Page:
Even with new innovations, Microsoft will continue to employ a licensing model where phone manufacturers pay a fee for Microsoft software, Ballmer said, offering no details. He also argued that "free" software in open operating systems such as Android might not really be free.
Gold called the Meego announcement a positive for both Intel and Nokia. It will help Nokia make a "direct assault" on the enormous momentum behind Google's Android and Chrome, and will help Intel attack the ARM chip architecture used in smartphones and other smart personal devices, he said. ARM chips, developed and licensed by ARM Holdings, are used extensively in smartphones and mobile phones; Intel has developed the Atom chip to compete directly with ARM.
But Gold said "it remains to be seen if anyone besides Intel and Nokia will embrace Meego." He believes Nokia will hold onto its existing Symbian OS for lower-end mobile phones, but needs something like Meego for higher end smartphones down the road.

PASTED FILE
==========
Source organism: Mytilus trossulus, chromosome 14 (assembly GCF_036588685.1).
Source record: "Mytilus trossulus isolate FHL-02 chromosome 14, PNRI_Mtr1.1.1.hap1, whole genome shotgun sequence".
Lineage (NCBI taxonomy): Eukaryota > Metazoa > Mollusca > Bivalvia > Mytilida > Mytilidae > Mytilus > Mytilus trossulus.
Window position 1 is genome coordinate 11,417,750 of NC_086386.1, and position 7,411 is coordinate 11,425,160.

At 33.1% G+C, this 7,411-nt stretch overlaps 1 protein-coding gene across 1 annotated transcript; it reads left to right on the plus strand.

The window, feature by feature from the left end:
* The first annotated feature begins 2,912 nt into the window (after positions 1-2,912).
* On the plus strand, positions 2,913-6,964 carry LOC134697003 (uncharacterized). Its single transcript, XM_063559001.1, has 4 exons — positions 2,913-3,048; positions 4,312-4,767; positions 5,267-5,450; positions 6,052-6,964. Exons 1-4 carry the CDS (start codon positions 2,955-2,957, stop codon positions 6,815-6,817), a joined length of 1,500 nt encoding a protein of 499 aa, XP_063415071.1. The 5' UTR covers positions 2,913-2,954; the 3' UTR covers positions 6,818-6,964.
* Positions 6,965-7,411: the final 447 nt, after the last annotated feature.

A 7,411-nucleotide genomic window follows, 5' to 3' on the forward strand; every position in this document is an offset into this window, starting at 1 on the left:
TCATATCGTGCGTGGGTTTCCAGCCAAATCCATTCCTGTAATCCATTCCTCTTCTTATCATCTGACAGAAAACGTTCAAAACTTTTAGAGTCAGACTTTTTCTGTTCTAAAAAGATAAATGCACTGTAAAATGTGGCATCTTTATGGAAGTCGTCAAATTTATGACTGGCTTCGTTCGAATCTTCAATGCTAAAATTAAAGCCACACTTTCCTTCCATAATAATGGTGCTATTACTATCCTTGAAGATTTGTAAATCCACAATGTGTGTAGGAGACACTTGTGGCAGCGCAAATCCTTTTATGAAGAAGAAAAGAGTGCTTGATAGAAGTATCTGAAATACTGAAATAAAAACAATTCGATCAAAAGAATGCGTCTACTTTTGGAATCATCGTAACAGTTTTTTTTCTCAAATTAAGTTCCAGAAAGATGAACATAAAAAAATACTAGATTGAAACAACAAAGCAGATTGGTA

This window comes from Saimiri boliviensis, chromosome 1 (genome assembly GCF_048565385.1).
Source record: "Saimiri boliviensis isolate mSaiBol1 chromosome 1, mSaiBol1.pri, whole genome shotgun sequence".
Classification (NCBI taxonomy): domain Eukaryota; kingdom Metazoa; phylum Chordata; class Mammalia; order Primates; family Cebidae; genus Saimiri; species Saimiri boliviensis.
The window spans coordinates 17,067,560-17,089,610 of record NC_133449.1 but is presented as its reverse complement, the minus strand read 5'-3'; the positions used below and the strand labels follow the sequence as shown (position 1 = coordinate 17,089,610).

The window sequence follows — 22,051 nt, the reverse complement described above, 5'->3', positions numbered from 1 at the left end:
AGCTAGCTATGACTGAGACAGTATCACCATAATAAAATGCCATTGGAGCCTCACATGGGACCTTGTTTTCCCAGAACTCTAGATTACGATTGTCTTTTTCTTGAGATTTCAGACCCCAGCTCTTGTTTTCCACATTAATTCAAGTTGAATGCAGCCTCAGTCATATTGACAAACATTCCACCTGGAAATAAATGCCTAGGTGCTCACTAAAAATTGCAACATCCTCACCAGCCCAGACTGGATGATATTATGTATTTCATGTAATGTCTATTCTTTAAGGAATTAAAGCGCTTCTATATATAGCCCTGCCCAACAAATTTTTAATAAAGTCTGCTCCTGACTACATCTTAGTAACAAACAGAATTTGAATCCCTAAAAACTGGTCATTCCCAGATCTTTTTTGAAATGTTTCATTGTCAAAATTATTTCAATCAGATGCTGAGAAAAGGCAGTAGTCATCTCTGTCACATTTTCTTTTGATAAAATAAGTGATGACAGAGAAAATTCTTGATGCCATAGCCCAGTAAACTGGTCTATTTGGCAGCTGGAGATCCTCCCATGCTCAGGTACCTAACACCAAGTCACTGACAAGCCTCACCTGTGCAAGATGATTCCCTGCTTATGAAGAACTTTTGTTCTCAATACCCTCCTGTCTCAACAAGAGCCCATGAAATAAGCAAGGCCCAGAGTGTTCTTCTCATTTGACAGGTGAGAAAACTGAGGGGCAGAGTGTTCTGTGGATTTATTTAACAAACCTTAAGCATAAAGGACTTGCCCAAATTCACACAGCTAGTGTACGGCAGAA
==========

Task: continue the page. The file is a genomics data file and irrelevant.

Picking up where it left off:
Nokia dominates the smartphone market today with its Symbian OS, but Android is projected to catapult to the No. 2 spot behind Nokia by 2012, according to Gartner Inc. and IDC.
While Apple's total share of the smartphone market is well behind Symbian's, the company's growth year-over-year -- and excitement over next month's arrival of the iPad -- that make it such a challenge for traditional companies like Microsoft, Intel and Nokia.
Matt Hamblen covers mobile and wireless, smartphones and other handhelds, and wireless networking for Computerworld . Follow Matt on Twitter at @matthamblen or subscribe to Matt's RSS feed@matthamblen or subscribe to . His e-mail address is email@example.com .
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This story, "Windows Phone 7, Meego Signal New Era for Mobile" was originally published by Computerworld.